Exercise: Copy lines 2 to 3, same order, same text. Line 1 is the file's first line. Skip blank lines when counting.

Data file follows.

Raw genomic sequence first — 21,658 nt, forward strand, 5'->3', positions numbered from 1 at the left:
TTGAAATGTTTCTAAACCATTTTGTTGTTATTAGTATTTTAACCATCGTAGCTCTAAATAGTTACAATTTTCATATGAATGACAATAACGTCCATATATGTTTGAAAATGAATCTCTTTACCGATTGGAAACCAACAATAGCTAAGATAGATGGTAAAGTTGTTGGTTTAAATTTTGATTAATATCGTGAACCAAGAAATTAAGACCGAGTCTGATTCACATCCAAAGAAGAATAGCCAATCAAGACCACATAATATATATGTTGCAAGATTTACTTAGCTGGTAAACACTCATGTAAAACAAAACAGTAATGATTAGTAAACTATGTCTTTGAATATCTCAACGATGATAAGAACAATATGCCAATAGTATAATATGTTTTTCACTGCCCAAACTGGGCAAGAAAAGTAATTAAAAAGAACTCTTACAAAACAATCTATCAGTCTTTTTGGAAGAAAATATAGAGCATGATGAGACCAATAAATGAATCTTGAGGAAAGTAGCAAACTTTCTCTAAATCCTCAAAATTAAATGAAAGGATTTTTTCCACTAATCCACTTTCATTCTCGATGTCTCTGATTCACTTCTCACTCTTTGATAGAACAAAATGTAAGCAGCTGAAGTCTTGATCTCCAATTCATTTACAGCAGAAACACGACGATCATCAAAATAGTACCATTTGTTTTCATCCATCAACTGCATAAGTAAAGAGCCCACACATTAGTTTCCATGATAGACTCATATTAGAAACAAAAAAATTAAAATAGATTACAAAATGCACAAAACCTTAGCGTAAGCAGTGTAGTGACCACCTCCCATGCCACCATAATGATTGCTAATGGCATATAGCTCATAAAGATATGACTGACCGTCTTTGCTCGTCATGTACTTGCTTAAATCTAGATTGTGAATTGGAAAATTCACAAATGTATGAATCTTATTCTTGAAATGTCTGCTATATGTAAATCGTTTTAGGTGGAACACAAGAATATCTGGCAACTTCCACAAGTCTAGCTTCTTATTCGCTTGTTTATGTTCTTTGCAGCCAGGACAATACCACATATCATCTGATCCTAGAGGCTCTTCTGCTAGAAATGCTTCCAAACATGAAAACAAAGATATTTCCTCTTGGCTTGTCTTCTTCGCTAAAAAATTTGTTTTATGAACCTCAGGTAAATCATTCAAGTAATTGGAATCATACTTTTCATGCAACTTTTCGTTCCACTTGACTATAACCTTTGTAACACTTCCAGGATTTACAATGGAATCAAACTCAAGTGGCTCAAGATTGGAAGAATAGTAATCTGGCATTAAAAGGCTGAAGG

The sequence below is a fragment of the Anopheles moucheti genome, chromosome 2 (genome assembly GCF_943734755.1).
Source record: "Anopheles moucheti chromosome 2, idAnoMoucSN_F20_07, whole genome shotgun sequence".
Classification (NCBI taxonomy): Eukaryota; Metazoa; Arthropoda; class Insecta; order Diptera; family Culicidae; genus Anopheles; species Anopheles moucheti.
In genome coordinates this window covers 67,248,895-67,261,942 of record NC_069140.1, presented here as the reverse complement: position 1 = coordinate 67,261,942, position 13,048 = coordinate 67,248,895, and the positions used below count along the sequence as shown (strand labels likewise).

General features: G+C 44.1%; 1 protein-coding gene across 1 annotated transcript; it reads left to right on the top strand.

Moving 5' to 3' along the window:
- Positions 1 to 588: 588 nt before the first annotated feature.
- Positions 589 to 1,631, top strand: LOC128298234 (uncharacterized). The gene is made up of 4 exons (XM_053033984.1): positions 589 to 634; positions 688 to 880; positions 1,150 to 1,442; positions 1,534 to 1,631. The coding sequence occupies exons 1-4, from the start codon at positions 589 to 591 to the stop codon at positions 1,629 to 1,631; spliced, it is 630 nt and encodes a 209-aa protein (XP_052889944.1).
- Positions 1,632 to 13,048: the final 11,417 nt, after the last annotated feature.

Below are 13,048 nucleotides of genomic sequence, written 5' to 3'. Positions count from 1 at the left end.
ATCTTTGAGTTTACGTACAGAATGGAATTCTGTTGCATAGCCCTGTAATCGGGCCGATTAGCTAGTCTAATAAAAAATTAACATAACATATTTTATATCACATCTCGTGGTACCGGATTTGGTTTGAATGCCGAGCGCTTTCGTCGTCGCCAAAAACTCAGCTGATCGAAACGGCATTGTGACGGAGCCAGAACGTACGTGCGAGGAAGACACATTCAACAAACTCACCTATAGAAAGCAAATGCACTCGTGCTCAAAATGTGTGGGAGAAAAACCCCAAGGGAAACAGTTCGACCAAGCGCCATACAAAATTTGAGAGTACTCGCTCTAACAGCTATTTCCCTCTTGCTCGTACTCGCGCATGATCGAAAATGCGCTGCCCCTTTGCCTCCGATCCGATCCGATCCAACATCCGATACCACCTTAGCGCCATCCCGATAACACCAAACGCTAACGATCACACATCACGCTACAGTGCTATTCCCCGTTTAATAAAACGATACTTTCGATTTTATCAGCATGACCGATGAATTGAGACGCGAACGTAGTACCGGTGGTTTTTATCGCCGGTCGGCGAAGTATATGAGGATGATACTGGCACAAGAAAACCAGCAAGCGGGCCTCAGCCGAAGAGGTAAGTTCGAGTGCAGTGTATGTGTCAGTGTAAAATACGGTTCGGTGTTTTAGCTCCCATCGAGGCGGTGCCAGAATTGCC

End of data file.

TTGAAATGTTTCTAAACCATTTTGTTGTTATTAGTATTTTAACCATCGTAGCTCTAAATAGTTACAATTTTCATATGAATGACAATAACGTCCATATATGTTTGAAAATGAATCTCTTTACCGATTGGAAACCAACAATAGCTAAGATAGATGGTAAAGTTGTTGGTTTAAATTTTGATTAATATCGTGAACCAAGAAATTAAGACCGAGTCTGATTCACATCCAAAGAAGAATAGCCAATCAAGACCACATAATATATATGTTGCAAGATTTACTTAGCTGGTAAACACTCATGTAAAACAAAACAGTAATGATTAGTAAACTATGTCTTTGAATATCTCAACGATGATAAGAACAATATGCCAATAGTATAATATGTTTTTCACTGCCCAAACTGGGCAAGAAAAGTAATTAAAAAGAACTCTTACAAAACAATCTATCAGTCTTTTTGGAAGAAAATATAGAGCATGATGAGACCAATAAATGAATCTTGAGGAAAGTAGCAAACTTTCTCTAAATCCTCAAAATTAAATGAAAGGATTTTTTCCACTAATCCACTTTCATTCTCGATGTCTCTGATTCACTTCTCACTCTTTGATAGAACAAAATGTAAGCAGCTGAAGTCTTGATCTCCAATTCATTTACAGCAGAAACACGACGATCATCAAAATAGTACCATTTGTTTTCATCCATCAACTGCATAAGTAAAGAGCCCACACATTAGTTTCCATGATAGACTCATATTAGAAACAAAAAAATTAAAATAGATTACAAAATGCACAAAACCTTAGCGTAAGCAGTGTAGTGACCACCTCCCATGCCACCATAATGATTGCTAATGGCATATAGCTCATAAAGATATGACTGACCGTCTTTGCTCGTCATGTACTTGCTTAAATCTAGATTGTGAATTGGAAAATTCACAAATGTATGAATCTTATTCTTGAAATGTCTGCTATATGTAAATCGTTTTAGGTGGAACACAAGAATATCTGGCAACTTCCACAAGTCTAGCTTCTTATTCGCTTGTTTATGTTCTTTGCAGCCAGGACAATACCACATATCATCTGATCCTAGAGGCTCTTCTGCTAGAAATGCTTCCAAACATGAAAACAAAGATATTTCCTCTTGGCTTGTCTTCTTCGCTAAAAAATTTGTTTTATGAACCTCAGGTAAATCATTCAAGTAATTGGAATCATACTTTTCATGCAACTTTTCGTTCCACTTGACTATAACCTTTGTAACACTTCCAGGATTTACAATGGAATCAAACTCAAGTGGCTCAAGATTGGAAGAATAGTAATCTGGCATTAAAAGGCTGAAGG

The sequence below is a fragment of the Anopheles moucheti genome, chromosome 2 (genome assembly GCF_943734755.1).